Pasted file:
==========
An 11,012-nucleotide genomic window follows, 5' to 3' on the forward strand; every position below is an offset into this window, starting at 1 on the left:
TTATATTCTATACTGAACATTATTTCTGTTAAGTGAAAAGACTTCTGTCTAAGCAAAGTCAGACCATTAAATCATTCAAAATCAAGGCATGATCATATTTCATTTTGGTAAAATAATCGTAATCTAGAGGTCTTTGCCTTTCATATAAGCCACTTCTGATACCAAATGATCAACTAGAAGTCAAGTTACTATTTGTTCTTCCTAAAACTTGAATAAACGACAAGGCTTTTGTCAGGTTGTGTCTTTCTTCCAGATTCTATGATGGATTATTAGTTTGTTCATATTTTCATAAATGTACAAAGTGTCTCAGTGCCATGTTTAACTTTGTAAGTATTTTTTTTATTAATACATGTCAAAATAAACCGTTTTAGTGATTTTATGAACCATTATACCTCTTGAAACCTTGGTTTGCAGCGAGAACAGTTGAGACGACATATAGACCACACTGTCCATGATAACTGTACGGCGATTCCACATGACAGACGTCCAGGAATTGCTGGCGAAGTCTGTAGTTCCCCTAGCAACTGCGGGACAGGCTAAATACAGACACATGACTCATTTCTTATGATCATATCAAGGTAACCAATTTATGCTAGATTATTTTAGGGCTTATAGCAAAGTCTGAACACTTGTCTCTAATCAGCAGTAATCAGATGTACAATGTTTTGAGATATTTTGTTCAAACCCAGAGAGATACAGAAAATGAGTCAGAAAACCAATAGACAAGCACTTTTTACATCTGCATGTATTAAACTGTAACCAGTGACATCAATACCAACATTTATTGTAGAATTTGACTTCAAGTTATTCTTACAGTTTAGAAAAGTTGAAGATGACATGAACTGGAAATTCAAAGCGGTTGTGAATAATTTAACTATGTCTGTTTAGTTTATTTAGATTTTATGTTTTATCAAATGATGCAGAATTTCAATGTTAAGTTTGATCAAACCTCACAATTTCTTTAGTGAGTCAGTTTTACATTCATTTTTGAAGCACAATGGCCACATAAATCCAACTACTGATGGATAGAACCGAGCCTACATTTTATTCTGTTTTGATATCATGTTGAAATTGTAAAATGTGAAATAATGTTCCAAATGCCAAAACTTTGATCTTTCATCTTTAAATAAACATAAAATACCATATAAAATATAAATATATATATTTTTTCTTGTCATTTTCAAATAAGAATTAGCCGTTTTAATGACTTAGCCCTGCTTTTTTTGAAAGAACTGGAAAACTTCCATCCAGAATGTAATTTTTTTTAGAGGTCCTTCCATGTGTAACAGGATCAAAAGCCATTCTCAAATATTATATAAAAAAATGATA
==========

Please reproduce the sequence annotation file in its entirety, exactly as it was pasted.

An 11,012-nucleotide genomic window follows, 5' to 3' on the forward strand; every position below is an offset into this window, starting at 1 on the left:
TTATATTCTATACTGAACATTATTTCTGTTAAGTGAAAAGACTTCTGTCTAAGCAAAGTCAGACCATTAAATCATTCAAAATCAAGGCATGATCATATTTCATTTTGGTAAAATAATCGTAATCTAGAGGTCTTTGCCTTTCATATAAGCCACTTCTGATACCAAATGATCAACTAGAAGTCAAGTTACTATTTGTTCTTCCTAAAACTTGAATAAACGACAAGGCTTTTGTCAGGTTGTGTCTTTCTTCCAGATTCTATGATGGATTATTAGTTTGTTCATATTTTCATAAATGTACAAAGTGTCTCAGTGCCATGTTTAACTTTGTAAGTATTTTTTTTATTAATACATGTCAAAATAAACCGTTTTAGTGATTTTATGAACCATTATACCTCTTGAAACCTTGGTTTGCAGCGAGAACAGTTGAGACGACATATAGACCACACTGTCCATGATAACTGTACGGCGATTCCACATGACAGACGTCCAGGAATTGCTGGCGAAGTCTGTAGTTCCCCTAGCAACTGCGGGACAGGCTAAATACAGACACATGACTCATTTCTTATGATCATATCAAGGTAACCAATTTATGCTAGATTATTTTAGGGCTTATAGCAAAGTCTGAACACTTGTCTCTAATCAGCAGTAATCAGATGTACAATGTTTTGAGATATTTTGTTCAAACCCAGAGAGATACAGAAAATGAGTCAGAAAACCAATAGACAAGCACTTTTTACATCTGCATGTATTAAACTGTAACCAGTGACATCAATACCAACATTTATTGTAGAATTTGACTTCAAGTTATTCTTACAGTTTAGAAAAGTTGAAGATGACATGAACTGGAAATTCAAAGCGGTTGTGAATAATTTAACTATGTCTGTTTAGTTTATTTAGATTTTATGTTTTATCAAATGATGCAGAATTTCAATGTTAAGTTTGATCAAACCTCACAATTTCTTTAGTGAGTCAGTTTTACATTCATTTTTGAAGCACAATGGCCACATAAATCCAACTACTGATGGATAGAACCGAGCCTACATTTTATTCTGTTTTGATATCATGTTGAAATTGTAAAATGTGAAATAATGTTCCAAATGCCAAAACTTTGATCTTTCATCTTTAAATAAACATAAAATACCATATAAAATATAAATATATATATTTTTTCTTGTCATTTTCAAATAAGAATTAGCCGTTTTAATGACTTAGCCCTGCTTTTTTTGAAAGAACTGGAAAACTTCCATCCAGAATGTAATTTTTTTTAGAGGTCCTTCCATGTGTAACAGGATCAAAAGCCATTCTCAAATATTATATAAAAAAATGATA